UNITED CHURCH OF CHRIST MISSION
OF CLARK AND JACKSON COUNTIES, WISCONSIN
Transcribed by: Stan Schwarze for non-profit uses only.
Winnebago Children's Home at Neillsville, WI. A building erected in 1920 with an allocation of funds provided by the Women's Missionary Society of the General Synod of the Reformed Church enabled the late Rev. Ben Stucki, "Mr. Ben," to expand his mission program Of activities among the Winnebago Indians. In 1929 the home was enlarged by additional funds Made available by the Women's Missionary Society. The building is now the home for Younger boys and girls. (Galstad Studio Photo)
Missionary Work Among Area Indians Carried on 85 years
Source: Marshfield News Herald – 12 JUL 1963
Neillsville – Eighty-five years ago this week, Missionary Jacob Hauser of the Reformed Church appeared at the lodge of Chief Blackhawk in Jackson County to start a chain of programs which resulted in the establishment of a mission school and mission church for the Winnebagos in Jackson County and the Winnebago School and Homes in Neillsville.
On July 9, 1878, he started the mission program among the Winnebago people, reopening a little log school erected earlier by the Indians, but which closed because of lack of money and leadership. On of the children to attend the first session of school, was John Stacy, a Winnebago who later became an Indian interpreter and lay worker among his people.
In 1884, Missionary Hauser, whose wife had died, was forced to discontinue his work, but his place was taken by a man who was to be a material and spiritual leader for 46 years. He was the Rev. Jacob Stucki, who had served as an assistant Indian missionary for three years.
The Rev. Mrs. Stucki establish the first boarding school for Winnebago children, by taking into his home, a few children for schooling and boarding. In a short time the group had increased to 30 children, which was more than could comfortably be accommodated with living quarters in the small Stucki home. Soon a school building was provided, primitive in design and equipment.
The school continued to grow, services were held in a small mission church, but it was 20 years before there were any Indian converts to Christianity. Finally in 1898, three men and a woman took the step and accepted Christ. The were David Decorah, King of Thunder, John Stacy and his wife, Martha Tunderking. John Stacy lived many years as an assistant minister and missionary and was a man of sterling character, lay leader and farmer.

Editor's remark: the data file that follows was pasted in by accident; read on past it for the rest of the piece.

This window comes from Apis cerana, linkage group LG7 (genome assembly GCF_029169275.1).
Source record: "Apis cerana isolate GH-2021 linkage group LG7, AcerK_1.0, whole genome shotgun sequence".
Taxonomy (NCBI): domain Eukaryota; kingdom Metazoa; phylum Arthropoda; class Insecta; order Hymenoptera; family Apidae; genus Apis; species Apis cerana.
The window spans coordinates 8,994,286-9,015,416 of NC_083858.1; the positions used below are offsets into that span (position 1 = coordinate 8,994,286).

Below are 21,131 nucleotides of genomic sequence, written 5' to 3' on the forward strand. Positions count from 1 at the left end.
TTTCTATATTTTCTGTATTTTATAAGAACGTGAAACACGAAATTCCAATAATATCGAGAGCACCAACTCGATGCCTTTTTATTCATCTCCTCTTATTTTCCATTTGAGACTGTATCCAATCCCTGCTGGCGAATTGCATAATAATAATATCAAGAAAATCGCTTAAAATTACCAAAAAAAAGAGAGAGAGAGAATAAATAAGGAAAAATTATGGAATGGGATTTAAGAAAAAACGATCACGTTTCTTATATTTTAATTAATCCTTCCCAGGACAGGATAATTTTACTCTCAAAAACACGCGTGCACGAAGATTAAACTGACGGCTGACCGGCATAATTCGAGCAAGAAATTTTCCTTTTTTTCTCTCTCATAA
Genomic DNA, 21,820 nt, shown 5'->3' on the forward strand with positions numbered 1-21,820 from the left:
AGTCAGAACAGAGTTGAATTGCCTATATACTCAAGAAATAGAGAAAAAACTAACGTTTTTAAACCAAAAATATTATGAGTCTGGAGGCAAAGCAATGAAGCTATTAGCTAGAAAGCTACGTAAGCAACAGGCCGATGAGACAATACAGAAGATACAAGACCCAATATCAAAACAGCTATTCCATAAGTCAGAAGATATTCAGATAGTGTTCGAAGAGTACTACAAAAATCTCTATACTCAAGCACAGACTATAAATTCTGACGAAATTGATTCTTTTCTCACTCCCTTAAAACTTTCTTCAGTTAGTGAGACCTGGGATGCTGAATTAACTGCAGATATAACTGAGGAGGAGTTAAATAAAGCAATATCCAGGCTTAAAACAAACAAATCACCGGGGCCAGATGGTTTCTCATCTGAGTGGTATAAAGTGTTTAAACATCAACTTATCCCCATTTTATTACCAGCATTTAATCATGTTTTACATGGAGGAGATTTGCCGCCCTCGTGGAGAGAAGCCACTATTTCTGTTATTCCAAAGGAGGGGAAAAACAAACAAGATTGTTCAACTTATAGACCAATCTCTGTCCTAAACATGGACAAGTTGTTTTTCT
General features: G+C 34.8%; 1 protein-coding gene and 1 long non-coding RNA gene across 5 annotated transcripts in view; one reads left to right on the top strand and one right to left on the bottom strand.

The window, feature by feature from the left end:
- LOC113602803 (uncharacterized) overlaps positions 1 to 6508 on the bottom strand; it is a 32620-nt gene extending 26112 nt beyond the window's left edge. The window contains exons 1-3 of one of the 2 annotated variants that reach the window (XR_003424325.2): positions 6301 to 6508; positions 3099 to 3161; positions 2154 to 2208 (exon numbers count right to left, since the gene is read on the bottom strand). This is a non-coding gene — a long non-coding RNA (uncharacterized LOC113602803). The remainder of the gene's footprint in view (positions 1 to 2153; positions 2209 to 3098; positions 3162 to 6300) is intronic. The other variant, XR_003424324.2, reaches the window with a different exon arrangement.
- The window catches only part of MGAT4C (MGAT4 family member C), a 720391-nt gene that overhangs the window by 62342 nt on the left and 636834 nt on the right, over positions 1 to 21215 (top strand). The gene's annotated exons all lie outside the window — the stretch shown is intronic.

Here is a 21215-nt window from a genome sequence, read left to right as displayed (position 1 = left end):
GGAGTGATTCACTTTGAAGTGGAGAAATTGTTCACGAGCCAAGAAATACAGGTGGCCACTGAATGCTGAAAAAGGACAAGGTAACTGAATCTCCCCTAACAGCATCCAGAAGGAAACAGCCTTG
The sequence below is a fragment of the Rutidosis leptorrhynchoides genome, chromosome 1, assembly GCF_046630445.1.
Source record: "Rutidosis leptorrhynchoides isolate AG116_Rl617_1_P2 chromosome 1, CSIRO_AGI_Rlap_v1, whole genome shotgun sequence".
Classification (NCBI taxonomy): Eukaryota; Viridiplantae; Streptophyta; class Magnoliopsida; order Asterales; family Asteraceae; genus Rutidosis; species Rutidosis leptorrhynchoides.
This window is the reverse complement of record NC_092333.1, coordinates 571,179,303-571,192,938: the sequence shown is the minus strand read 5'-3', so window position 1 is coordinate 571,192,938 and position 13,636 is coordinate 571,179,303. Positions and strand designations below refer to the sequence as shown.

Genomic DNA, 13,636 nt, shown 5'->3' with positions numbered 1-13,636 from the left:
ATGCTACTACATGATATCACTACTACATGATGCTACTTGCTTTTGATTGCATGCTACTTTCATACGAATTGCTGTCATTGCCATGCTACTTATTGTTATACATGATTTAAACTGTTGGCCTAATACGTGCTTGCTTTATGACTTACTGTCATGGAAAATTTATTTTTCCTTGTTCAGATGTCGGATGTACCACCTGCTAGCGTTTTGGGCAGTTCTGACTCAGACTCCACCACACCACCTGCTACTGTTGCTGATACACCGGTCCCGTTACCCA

In 1920, a total of 33 acres of land was purchased in Neillsville, 25 miles upstream from the Jackson County Mission on the east bank of the Black River. Ben Stucki, a son of the Rev. Jacob Stucki, had returned in 1919 from a year of service in Italy with the U.S. Army Ambulance Corp, World War I. He was ready to join his brother, Calvin, in the study of medicine, but when his father asked him to take over the leadership of the new school to be erected in Neillsville, after much though and prayer, he decided to accept the call to leadership and for 42 years, he continued in the footsteps of his father.
In 1920, a total of $56,000 was received from the Women’s Missionary Society of the General Synod of the Reformed Church for the erection of the 42 by 76 building with a wing 27 by 26 for kitchen. It was built in west Neillsville, 200 feet east of the Black River, designed for 50 students, but was soon serving 73 Indian children. The new school in Neillsville was dedicated Oct. 9, 1921, with Ben Stucki as superintendent.
In 1929, the school was enlarge through contribution of a $56,000 fund provided by the Women’s Missionary Society of the Evangelical and Reformed Church, General Synod. This money provided for an addition to the original school building of 42 by 96 feet. The addition was to serve as a girls’ dormitory, additional classrooms, administrative offices, dispensary, sickrooms, library and laundry. The new addition was dedicated Nov. 17, 1929.
On May 10, 1930, the Rev. Jacob Stucki, a man and minister who had served 46 years in Christian service with the Winnebago people, died, leaving a void that could not be filled. A large procession of Christian Indians followed in the procession that bore his body to its last resting place in the Winnebago Mission churchyard, six miles east of Black River Falls, in Jackson County. Profound sorrow among the Indians, young and old, marked his passing.
Supt. Ben Stucki picked up the torch and carried the program of leadership for 42 years. The Indians found it easier to Call Benjamin Stucki "Mr. Ben," which became the loving name for their white leader.